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Randy Hufford explains the types of canvas that exist.
Tags:types of canvas,cotton canvas,cotton poly canvas,how to choose a canvas for print,randy hufford,software cinema
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There are Two Types of Canvases as far as the blend or the base of the canvas, the base of the sub straight. When they make canvas and then weaving them together, the thread that they weave the canvas with can either be of a 100 % cotton, or cotton polyester blend.
The disadvantage or advantage is 100% cotton is what the conservatory’s museums they want to stay with the 100% cotton because that’s tradition. Okay?
The cotton poly blends still has the same or fiber quality but has a little bit more stretch to it so what we find is it’s a little bit nicer to stretch, a little bit nicer to make the edges line up in the granary rack. It has less chance of belling or gathering wrinkles in the stretch canvas. All canvas expands and contracts from the heat and the cold. During the day, when it gets hotter, the canvas is going to get a little bit looser. When it gets colder, it’s going to tighten up. When it gets more humid, it’s going to get looser; when it gets drier it’s going to tighten up. And over time that continually expanding and contracting is going to give you a belling or loosing of the canvas on a stretcher bar. The cotton poly blend tends to hold that for a longer then what you can get with the 100% cotton. They both are great products; they both were great so it’s really a personal property. Most of the time we’re using a cotton poly blend.
The other thing to consider in canvas is stretching conditions. When you're stretching canvas of your stretching on a really human condition, then no matter where that stretch canvas got shipped to, another words of a god shipped torn, a human condition or got shipped to a dry condition, the canvases it’s going to loosen up. So we had a scenario where we had our really high end granary producing hundreds of canvases in Hawaii with the relative humidity is around 65%- 70% and then you can ship that anywhere in the country and they’ve never had any problems. They didn’t change your production facility to Las Vegas where the humidity was around five to seven. What happen is there is stretching of the canvases where there’s virtually no humidity and whenever a canvas got shipped into any area more humidity, the canvas is loosened up or wrinkled. The way they resolve that issue is by humidifying that room to around 45-50 relative humidities.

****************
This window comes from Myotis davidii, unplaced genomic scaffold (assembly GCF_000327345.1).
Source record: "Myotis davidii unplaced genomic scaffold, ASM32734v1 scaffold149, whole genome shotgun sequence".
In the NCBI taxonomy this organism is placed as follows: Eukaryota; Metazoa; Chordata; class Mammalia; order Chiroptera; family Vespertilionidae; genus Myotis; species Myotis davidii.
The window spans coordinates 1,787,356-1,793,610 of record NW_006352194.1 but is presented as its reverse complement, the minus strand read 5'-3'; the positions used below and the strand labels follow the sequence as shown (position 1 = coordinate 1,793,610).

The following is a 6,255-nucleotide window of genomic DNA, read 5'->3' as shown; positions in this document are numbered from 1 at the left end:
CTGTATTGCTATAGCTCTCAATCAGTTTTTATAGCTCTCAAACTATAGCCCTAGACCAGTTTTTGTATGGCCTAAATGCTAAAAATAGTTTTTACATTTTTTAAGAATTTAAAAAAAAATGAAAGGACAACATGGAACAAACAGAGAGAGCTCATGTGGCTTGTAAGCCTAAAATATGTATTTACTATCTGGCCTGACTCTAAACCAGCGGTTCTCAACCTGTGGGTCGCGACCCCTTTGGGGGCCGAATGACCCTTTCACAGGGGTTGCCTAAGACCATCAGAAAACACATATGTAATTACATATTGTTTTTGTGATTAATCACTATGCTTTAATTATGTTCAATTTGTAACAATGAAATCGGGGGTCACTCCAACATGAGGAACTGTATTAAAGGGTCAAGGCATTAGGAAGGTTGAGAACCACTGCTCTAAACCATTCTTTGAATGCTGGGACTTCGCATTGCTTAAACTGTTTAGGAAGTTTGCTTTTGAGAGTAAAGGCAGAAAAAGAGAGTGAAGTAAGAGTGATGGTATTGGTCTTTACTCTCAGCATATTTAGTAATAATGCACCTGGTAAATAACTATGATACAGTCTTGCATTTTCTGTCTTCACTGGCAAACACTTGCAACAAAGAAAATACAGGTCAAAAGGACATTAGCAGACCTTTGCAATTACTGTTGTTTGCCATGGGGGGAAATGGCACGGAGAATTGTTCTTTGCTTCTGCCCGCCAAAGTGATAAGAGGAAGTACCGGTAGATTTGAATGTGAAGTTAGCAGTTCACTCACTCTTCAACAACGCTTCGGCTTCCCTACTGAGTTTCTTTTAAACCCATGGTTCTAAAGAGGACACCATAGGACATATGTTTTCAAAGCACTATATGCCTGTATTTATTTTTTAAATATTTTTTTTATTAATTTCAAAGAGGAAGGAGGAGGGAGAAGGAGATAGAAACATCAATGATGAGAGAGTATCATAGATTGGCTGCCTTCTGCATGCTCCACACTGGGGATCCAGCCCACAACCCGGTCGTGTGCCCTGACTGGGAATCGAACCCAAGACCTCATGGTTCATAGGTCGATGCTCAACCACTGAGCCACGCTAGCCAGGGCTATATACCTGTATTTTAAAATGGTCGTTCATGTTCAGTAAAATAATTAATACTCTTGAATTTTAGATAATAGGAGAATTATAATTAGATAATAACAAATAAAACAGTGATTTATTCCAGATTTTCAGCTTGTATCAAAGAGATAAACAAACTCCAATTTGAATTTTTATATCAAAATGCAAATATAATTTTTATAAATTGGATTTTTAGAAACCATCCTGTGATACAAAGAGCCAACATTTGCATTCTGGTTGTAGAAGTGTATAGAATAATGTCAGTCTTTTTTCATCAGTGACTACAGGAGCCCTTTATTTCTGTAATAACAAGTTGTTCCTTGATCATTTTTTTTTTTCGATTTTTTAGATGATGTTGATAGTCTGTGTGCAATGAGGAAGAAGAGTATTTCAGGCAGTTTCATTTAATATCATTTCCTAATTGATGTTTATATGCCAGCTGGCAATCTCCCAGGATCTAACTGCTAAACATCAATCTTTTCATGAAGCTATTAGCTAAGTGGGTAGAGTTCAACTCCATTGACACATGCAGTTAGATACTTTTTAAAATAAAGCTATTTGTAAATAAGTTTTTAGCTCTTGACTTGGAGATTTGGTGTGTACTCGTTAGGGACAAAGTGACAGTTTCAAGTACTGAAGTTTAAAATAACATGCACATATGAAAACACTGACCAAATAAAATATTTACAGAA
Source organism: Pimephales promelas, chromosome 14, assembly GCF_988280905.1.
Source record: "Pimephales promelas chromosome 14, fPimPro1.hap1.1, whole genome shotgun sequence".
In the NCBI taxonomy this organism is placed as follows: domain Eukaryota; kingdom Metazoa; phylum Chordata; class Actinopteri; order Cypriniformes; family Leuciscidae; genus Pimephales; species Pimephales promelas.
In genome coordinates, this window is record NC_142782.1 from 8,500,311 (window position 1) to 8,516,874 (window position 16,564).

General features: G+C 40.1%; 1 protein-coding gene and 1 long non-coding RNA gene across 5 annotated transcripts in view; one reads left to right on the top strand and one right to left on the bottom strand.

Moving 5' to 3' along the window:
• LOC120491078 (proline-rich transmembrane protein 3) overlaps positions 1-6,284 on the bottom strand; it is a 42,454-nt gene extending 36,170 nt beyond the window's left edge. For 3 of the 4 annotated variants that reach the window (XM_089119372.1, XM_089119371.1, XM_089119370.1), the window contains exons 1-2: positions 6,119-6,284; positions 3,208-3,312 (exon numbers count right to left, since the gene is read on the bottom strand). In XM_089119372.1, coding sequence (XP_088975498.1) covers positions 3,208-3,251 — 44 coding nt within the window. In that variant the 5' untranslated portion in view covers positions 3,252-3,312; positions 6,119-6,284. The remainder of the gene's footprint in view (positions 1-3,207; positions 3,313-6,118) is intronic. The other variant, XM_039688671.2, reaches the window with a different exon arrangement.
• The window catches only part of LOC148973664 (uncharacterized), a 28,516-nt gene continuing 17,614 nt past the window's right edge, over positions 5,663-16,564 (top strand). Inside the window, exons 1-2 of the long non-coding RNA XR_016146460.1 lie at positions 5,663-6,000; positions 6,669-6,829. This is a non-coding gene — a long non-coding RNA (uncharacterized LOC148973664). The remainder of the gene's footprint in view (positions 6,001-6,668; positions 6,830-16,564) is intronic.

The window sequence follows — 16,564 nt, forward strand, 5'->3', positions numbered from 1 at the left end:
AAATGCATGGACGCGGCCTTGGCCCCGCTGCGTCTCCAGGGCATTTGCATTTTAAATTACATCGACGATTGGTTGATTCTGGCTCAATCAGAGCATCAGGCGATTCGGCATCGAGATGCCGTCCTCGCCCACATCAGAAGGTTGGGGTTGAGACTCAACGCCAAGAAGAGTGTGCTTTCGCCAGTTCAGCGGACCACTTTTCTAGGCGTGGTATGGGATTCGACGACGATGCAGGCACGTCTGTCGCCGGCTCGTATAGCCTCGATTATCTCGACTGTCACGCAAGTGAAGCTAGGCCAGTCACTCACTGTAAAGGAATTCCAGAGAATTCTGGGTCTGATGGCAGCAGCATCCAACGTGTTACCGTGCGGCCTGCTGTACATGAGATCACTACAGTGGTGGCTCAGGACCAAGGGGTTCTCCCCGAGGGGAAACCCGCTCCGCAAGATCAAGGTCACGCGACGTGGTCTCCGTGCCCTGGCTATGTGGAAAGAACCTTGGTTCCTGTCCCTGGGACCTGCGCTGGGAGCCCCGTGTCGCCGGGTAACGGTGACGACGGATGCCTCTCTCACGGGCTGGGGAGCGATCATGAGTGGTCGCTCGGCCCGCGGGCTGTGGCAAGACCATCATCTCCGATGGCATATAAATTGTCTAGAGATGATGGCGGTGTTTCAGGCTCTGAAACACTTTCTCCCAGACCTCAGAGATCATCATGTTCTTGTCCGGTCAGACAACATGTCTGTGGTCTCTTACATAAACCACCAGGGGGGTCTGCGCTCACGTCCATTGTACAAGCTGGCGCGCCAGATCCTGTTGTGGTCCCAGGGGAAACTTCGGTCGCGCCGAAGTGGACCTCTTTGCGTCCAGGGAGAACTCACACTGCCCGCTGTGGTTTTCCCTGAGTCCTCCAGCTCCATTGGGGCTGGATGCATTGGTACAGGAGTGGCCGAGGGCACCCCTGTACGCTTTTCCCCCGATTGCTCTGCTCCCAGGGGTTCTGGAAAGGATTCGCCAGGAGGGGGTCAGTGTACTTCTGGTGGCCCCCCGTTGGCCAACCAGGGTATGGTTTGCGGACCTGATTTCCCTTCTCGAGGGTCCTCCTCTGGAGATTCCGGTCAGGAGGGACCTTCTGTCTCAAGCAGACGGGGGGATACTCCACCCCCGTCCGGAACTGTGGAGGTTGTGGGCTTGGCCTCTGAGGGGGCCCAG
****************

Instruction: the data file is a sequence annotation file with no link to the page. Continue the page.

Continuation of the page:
So that’s another part of consideration is when your stretching canvases, is the condition of where you stretch the most canvases out. Ideal scenarios always have a more humid condition because no matter where they got shipped, they would only tighten the canvas not loosen it.
The next choice that you can get in the canvas is the choice between a single weave or a double weave.
A single weave is one canvas, one thread coming from the right to the left and one thread going from top to bottom and is weaving with each other.
A double weave would mean there are two threads coming from right to left with one thread from top to bottom. A double weave is going to have a little bit more texture and it’s going to be a little bit more durable, so the double with is a more of a premium products and it’s a personal preference. I find it has been successful, stretchable for them. A lot of customers don’t like the single weave as much because they can't tear the canvas more easily. So that is the personal preference. I would say probing at any very large canvases with double weave would always be the choice of the selection. So this would be where of the different tune is single weave is that the double weave is going to be a thicker canvas.
Now, let’s talk about the coatings that are on canvas. The initial coatings that come on canvas, when they produce a canvas, the first weave in the canvas then they're putting a Jose coating which is your base foundation that are arranged with the pin on the top up. And then they're putting an ink jet receptor coating.